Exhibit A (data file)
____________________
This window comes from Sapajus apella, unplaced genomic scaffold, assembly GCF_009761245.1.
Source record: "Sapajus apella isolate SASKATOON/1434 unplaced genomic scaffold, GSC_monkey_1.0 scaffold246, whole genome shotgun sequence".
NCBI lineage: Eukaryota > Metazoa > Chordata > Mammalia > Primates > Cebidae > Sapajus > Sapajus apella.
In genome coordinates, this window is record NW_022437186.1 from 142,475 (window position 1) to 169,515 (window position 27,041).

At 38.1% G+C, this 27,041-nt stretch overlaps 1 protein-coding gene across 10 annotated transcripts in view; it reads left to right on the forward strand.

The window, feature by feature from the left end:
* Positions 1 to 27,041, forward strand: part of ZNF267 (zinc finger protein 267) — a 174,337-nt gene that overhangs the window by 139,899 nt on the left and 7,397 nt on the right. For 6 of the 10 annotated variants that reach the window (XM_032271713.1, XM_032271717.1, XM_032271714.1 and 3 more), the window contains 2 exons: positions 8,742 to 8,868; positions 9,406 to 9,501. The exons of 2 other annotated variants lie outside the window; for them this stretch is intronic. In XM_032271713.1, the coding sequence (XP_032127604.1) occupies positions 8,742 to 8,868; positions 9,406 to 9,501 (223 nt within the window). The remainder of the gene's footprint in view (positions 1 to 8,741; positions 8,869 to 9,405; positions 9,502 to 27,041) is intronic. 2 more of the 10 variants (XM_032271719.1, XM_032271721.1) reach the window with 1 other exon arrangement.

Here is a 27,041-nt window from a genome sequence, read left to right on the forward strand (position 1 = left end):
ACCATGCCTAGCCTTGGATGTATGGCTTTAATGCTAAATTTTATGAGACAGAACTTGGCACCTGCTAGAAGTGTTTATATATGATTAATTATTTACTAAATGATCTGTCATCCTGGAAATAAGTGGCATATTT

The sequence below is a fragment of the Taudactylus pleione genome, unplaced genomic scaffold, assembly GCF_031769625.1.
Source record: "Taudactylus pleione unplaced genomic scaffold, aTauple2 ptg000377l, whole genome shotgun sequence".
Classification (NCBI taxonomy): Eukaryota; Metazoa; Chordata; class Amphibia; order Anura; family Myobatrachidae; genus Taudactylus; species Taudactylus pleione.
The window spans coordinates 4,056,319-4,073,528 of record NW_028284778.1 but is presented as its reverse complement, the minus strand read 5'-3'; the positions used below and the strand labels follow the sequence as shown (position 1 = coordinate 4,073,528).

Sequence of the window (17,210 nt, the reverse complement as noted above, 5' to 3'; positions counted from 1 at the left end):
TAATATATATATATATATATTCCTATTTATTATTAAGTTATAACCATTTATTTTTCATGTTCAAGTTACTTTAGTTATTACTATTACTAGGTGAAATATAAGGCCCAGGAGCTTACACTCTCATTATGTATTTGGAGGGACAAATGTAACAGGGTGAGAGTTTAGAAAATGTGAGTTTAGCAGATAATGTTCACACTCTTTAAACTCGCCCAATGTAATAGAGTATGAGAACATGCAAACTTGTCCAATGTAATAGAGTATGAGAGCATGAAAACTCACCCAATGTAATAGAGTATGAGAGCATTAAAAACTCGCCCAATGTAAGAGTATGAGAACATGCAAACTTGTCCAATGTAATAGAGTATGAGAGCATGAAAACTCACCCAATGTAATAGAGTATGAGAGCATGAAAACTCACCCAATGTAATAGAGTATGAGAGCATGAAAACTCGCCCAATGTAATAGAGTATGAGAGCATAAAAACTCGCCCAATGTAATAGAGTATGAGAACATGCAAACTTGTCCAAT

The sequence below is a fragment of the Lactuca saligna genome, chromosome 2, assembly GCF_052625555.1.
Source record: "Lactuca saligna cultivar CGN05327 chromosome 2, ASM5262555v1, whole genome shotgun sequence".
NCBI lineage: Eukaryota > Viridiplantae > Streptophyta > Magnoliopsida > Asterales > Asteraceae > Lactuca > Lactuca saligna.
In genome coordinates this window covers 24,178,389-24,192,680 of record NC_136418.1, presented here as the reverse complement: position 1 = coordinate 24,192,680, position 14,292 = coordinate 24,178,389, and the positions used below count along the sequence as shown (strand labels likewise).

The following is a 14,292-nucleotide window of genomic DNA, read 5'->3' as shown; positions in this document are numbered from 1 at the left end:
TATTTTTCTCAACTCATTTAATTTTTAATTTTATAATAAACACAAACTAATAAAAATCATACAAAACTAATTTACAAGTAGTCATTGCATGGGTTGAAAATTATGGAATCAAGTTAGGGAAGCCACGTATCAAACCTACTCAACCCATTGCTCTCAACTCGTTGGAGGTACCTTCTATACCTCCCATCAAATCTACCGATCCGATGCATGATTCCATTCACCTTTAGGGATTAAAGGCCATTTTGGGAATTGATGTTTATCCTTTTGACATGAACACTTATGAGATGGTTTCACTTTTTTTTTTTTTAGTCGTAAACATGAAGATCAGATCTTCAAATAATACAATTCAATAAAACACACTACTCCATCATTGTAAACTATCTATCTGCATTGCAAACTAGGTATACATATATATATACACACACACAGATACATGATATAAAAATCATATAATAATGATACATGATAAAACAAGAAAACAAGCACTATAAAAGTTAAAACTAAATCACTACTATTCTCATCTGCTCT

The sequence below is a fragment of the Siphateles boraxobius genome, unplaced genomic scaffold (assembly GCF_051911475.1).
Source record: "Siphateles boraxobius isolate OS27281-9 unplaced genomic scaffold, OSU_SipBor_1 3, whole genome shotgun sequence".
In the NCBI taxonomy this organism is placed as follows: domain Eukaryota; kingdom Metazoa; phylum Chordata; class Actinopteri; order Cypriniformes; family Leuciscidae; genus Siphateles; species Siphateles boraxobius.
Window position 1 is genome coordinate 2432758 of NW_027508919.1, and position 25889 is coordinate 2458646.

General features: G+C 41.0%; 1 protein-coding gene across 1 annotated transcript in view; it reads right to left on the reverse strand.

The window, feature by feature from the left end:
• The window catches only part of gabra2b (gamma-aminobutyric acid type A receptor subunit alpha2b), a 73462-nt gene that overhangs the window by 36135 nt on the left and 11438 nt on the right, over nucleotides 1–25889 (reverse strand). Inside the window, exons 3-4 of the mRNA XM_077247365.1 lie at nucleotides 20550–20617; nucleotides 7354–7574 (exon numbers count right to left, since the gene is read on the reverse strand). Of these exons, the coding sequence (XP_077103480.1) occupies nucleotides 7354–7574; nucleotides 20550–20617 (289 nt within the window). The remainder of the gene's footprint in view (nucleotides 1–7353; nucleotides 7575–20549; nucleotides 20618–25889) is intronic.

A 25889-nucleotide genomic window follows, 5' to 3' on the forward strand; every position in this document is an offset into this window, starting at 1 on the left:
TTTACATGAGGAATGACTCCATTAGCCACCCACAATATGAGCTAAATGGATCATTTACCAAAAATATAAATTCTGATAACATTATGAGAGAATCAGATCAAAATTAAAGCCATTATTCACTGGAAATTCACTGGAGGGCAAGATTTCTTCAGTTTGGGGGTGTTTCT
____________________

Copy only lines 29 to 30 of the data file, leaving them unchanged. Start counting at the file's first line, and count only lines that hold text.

A 25889-nucleotide genomic window follows, 5' to 3' on the forward strand; every position in this document is an offset into this window, starting at 1 on the left:
TTTACATGAGGAATGACTCCATTAGCCACCCACAATATGAGCTAAATGGATCATTTACCAAAAATATAAATTCTGATAACATTATGAGAGAATCAGATCAAAATTAAAGCCATTATTCACTGGAAATTCACTGGAGGGCAAGATTTCTTCAGTTTGGGGGTGTTTCT